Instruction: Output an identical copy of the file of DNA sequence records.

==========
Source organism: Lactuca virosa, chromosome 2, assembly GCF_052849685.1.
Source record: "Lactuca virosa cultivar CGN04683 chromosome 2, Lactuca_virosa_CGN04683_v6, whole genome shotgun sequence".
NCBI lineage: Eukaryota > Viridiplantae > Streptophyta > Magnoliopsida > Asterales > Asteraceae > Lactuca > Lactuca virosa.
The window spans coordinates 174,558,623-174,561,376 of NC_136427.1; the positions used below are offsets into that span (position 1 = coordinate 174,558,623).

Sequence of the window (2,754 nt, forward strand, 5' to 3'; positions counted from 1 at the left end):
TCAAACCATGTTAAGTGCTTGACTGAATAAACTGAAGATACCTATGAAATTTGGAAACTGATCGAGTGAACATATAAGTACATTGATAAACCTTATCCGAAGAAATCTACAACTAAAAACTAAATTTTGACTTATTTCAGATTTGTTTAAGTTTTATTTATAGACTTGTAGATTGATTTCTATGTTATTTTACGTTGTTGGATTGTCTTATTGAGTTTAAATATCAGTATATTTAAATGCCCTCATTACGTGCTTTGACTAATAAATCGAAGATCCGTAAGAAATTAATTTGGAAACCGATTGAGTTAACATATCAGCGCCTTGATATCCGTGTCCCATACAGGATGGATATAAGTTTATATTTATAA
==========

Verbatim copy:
Source organism: Lactuca virosa, chromosome 2, assembly GCF_052849685.1.
Source record: "Lactuca virosa cultivar CGN04683 chromosome 2, Lactuca_virosa_CGN04683_v6, whole genome shotgun sequence".
NCBI lineage: Eukaryota > Viridiplantae > Streptophyta > Magnoliopsida > Asterales > Asteraceae > Lactuca > Lactuca virosa.
The window spans coordinates 174,558,623-174,561,376 of NC_136427.1; the positions used below are offsets into that span (position 1 = coordinate 174,558,623).

Sequence of the window (2,754 nt, forward strand, 5' to 3'; positions counted from 1 at the left end):
TCAAACCATGTTAAGTGCTTGACTGAATAAACTGAAGATACCTATGAAATTTGGAAACTGATCGAGTGAACATATAAGTACATTGATAAACCTTATCCGAAGAAATCTACAACTAAAAACTAAATTTTGACTTATTTCAGATTTGTTTAAGTTTTATTTATAGACTTGTAGATTGATTTCTATGTTATTTTACGTTGTTGGATTGTCTTATTGAGTTTAAATATCAGTATATTTAAATGCCCTCATTACGTGCTTTGACTAATAAATCGAAGATCCGTAAGAAATTAATTTGGAAACCGATTGAGTTAACATATCAGCGCCTTGATATCCGTGTCCCATACAGGATGGATATAAGTTTATATTTATAA